Posted On Friday, September 14, 2012 at 12:46:24 PM
Even at first glance, Satyapal Singh, smiling benevolently in his office a stone's throw away from CST station, comes across as the antithesis of his cavalier and sometimes abrasive predecessor Arup Patnaik.
A mild-mannered policeman with an academic bent, Singh, a 1980-batch officer, has a doctorate in Public Administration and an M Phil in Chemistry: credentials one wouldn't immediately associate with Mumbai's top cop.But Singh, 57, especially by taking on former Minister of State for Home Rakesh Bagwe during his stint as Pune's police commissioner in 2010, has garnered the reputation of being much firmer than his soft veneer belies.
A former Joint CP (Crime), he takes over at what is a particularly difficult time for the police force. Morale is at an all-time low following the August 11 riot at CST.The police have been accused of being ham handed and out of touch with reality during their raids on Mumbai's night-life in recent months. And the political environment, heading to the 2014 elections, is not making everyone in the city - especially those from other states - feel safe.
In an exclusive interview with Mumbai Mirror, Singh talks about those problems, and shares his philosophy for tackling the most challenging job in the state.
1.This city has its fair share of controversies and difficulties for the police commissioner. How do you see the assignment?
Policing Mumbai is very challenging. We have to work under very trying circumstances almost all the time. There is fire-fighting to be done every day.
2. Are your doors open for every citizen? Is that a commitment?
I am deeply committed to public service, this city and everybody who lives here. I will be accessible to anybody. Actions speak louder than words.
3. One of the things which always crops up when Mumbai police is discussed is the morale of the force. How do you assess this?
Unfortunately, the August 11 incident perhaps affected the morale of the police. Something like this has never happened in the history of the Mumbai force. Policemen being beaten and policewomen being molested publicly are unprecedented. I am very clear that these things are unacceptable. I am behind each and every member of my force and if mistakes are made by them I am equally responsible.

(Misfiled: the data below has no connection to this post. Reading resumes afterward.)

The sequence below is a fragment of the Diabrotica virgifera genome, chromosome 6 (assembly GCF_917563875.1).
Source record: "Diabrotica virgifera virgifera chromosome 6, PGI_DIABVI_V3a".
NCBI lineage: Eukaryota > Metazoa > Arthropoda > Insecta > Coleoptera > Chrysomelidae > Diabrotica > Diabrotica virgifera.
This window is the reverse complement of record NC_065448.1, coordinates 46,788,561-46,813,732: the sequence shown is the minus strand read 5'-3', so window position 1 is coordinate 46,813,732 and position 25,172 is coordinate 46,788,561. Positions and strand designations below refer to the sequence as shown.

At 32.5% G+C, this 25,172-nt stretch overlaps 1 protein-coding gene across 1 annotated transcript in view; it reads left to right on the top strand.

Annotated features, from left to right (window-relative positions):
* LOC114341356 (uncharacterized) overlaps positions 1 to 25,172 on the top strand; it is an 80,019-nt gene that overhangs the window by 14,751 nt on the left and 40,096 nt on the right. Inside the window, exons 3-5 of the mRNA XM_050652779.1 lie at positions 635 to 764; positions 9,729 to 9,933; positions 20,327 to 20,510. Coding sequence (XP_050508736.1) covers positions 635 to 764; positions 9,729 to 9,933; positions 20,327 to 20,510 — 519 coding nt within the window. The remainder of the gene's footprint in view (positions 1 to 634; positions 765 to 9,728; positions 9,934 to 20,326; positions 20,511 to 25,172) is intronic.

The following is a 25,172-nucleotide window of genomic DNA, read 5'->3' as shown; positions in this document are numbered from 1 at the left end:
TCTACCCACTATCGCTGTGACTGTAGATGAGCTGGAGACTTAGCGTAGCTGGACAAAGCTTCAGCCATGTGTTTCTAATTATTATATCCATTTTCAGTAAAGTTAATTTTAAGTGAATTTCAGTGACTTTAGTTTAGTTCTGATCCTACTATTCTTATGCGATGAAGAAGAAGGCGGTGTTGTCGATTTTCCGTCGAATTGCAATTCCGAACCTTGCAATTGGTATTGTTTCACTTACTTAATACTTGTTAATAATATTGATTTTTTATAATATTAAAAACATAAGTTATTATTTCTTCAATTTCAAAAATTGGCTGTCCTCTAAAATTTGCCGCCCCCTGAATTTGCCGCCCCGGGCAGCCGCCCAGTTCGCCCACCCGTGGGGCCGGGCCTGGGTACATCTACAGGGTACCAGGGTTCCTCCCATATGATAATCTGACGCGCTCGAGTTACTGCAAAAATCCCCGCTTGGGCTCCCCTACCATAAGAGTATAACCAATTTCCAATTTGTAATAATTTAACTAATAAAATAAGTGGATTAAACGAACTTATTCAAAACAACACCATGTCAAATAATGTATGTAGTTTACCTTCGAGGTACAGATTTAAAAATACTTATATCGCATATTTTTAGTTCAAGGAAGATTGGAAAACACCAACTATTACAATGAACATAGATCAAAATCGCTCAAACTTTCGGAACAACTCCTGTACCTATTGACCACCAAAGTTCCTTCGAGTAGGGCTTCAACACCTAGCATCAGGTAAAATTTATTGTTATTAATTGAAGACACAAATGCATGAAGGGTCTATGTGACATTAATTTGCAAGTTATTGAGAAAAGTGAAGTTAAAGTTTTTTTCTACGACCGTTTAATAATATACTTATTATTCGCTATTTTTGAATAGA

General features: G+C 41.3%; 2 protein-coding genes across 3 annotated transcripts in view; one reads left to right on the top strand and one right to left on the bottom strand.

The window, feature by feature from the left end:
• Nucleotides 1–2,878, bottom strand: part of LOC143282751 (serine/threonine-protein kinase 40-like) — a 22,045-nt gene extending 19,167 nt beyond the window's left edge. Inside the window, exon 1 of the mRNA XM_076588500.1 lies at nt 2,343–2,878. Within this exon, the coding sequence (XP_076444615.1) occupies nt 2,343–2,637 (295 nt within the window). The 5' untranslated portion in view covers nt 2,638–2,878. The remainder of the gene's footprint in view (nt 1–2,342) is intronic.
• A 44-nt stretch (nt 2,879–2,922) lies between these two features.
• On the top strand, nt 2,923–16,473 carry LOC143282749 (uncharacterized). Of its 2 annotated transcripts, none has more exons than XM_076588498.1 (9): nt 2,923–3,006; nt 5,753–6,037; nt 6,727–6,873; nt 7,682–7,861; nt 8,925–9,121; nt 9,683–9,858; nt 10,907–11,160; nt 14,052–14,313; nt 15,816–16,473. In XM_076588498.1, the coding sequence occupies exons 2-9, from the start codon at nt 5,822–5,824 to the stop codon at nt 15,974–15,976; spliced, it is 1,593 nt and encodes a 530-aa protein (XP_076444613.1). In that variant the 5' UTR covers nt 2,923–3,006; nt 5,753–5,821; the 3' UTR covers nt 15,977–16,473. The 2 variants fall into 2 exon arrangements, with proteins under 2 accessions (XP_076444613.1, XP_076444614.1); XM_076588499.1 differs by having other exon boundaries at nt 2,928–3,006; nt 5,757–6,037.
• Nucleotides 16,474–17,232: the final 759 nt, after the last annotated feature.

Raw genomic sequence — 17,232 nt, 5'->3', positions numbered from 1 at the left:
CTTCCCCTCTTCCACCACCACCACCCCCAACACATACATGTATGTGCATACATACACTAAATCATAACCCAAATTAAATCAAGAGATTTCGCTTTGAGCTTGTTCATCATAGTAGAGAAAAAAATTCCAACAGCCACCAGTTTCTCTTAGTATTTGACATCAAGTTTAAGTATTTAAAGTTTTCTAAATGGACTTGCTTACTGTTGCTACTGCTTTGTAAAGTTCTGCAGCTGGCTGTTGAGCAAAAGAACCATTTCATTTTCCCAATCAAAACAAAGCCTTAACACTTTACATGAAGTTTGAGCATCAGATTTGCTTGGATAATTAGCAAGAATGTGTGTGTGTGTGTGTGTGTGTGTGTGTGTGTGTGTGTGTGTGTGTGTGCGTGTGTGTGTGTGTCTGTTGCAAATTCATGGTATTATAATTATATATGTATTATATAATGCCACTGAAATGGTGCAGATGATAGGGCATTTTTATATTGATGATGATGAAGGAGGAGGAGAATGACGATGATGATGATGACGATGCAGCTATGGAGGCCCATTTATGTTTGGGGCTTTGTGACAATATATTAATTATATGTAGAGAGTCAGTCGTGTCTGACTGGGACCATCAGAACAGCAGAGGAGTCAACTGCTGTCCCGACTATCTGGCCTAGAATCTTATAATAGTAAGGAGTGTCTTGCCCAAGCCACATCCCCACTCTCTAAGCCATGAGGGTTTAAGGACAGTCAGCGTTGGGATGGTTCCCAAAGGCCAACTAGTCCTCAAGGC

4. After the 1992-93 riots the Mumbai police started the Mohalla Committees to restore trust. Are you going to revive them?
That’s a good point. For some reason, the Mohalla Committees have not been active for the past year or two and I’ve given instructions that they should be re-started. In the coming days you’ll find that they will be functioning actively and vibrantly.
5. There is always talk that the Mumbai police is riven by internecine power struggles, with senior officers dragging each other down. Do you see this limiting the efficient functioning of the CP?
I am not sure what happened in the past, but during my time we will work as a team and family.
6. The shelf life of the CP seems to be unpredictable and short. What according to you is a minimum period a police commissioner must have to get his vision into execution?
Not just me, it was the recommendation of the National Police Commission as well as the directive of the Supreme Court that for field officers the tenure should be two years. That would give the officer stability to implement his plans and ideas.
7. Do you see yourself in a pressure situation because of the circumstances you’ve come in?
By nature and by habit I don’t remain tense. Being a spiritual person, I do my duty with utmost without any tension.